NQ-Wave, Game Designer at Novaquark explains things here:
In Dual Universe, players will be flying all kinds of constructs; from small hovercrafts roaming the ground to huge spaceships floating in space, from atmospheric planes to ambivalent atmo/spacecrafts. These very different configurations mean experiencing very different sensations. As you already know, we’ve always wanted to take a more realistic approach to how we handle space travel, especially with a ship’s inertia within a dragless void.
We were quite happy with how ships translated differently in atmosphere and space, but we hoped to add an improved sensation of weightlessness. And now it’s done! Now when trying to manoeuver a ship while in the atmosphere, you should experience the true dragless feeling of space and the effects of air upon a ship’s hull. Even if you only have a few adjustors, you’ll still be able to rotate your gigantic battlecruiser if you give it (a lot of) time, whereas, in the atmosphere, drag will keep you immobile.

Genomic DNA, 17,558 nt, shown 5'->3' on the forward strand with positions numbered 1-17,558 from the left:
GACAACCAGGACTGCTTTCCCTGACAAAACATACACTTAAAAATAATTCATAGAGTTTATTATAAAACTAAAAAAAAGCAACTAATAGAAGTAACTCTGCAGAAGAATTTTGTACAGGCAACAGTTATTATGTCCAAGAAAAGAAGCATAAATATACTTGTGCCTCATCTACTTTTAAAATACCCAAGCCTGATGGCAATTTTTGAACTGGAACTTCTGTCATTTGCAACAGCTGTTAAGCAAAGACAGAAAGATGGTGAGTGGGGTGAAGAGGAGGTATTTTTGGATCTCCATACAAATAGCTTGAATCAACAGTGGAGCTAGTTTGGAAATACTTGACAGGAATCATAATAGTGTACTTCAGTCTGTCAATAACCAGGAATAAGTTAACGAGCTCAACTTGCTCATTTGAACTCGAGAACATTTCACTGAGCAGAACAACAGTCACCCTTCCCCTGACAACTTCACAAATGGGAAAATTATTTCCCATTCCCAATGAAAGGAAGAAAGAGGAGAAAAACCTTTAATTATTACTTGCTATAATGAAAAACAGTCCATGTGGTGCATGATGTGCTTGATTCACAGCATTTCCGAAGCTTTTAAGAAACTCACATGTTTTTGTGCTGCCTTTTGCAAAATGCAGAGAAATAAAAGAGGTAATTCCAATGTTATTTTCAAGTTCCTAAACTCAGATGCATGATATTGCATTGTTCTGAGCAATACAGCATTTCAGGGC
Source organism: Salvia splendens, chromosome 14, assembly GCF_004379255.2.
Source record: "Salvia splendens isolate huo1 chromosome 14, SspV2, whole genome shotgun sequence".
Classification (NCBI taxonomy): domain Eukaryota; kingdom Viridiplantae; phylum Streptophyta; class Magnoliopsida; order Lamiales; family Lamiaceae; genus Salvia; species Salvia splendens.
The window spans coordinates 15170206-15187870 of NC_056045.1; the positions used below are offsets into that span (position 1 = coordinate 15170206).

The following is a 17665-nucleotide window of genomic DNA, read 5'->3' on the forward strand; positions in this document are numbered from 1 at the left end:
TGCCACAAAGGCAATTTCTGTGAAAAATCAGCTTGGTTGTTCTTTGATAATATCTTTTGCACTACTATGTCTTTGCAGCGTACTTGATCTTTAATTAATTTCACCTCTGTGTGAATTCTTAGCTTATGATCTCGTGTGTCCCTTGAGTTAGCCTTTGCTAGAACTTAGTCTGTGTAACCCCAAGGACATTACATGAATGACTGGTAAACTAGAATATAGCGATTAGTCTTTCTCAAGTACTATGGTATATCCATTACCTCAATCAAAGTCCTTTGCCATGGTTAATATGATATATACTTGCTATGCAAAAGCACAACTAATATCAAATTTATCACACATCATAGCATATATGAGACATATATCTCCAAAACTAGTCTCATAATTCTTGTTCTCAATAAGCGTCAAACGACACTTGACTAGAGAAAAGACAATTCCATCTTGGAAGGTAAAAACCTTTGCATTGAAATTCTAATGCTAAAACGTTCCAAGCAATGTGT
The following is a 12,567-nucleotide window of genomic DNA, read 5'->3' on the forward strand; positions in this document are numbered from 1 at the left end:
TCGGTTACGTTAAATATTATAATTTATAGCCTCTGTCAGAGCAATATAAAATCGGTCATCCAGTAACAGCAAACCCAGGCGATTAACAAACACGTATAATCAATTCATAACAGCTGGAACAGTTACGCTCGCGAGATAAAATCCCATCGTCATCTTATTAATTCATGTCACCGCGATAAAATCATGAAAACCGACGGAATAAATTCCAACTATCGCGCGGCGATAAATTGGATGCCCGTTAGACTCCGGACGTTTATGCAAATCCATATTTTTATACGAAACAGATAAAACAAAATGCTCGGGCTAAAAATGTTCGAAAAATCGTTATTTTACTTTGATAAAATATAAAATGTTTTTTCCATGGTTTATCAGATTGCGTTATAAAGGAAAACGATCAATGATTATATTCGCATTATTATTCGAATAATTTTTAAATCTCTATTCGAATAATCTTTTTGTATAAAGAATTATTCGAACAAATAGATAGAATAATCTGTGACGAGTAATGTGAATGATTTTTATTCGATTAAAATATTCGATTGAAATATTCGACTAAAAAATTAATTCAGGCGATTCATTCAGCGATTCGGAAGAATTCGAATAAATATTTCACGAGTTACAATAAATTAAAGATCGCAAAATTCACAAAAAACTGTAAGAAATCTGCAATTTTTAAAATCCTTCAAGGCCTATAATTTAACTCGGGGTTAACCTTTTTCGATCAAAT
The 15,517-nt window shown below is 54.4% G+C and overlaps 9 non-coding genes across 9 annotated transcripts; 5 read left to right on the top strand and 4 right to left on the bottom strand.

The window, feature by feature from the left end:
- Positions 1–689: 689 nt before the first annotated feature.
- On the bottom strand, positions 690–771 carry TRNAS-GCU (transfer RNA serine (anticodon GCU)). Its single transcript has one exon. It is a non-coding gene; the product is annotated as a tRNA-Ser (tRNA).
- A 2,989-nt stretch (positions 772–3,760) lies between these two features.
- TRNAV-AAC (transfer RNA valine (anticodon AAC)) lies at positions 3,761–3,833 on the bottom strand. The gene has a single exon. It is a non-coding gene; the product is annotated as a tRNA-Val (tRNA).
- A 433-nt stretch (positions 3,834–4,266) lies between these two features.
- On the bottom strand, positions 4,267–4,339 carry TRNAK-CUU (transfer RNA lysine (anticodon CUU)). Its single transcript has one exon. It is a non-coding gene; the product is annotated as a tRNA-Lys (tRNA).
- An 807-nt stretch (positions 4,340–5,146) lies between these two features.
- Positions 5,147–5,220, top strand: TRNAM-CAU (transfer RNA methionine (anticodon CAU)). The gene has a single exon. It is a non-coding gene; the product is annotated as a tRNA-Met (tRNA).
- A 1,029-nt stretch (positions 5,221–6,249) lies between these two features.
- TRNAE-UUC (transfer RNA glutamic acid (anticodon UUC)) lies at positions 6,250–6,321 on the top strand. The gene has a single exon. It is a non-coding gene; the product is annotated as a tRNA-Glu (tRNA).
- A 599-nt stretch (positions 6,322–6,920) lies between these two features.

Also, in the sad event of a collision between your ship and whatever hazardous object floating about in space, you’ll really feel something! But we’ll let you try it for yourselves! (Though we don’t really suggest it.)
There is something else we want to tell you about moving around in this scary, nearly empty void. Let’s say you’re enjoying your nice space travel, gliding frictionless at a few tens of thousands of km/h. Suddenly, you realize that you don’t have enough fuel for deceleration, and maybe because of a small lack of planning, your fuel tank is inaccessible from inside the hull! Don’t blame yourself, that happens to everyone eventually. If you want to decelerate, you’ll need to refill! You have two options here. You could just ignore this small problem and pray before going down in a fiery blaze upon the surface of your destination planet.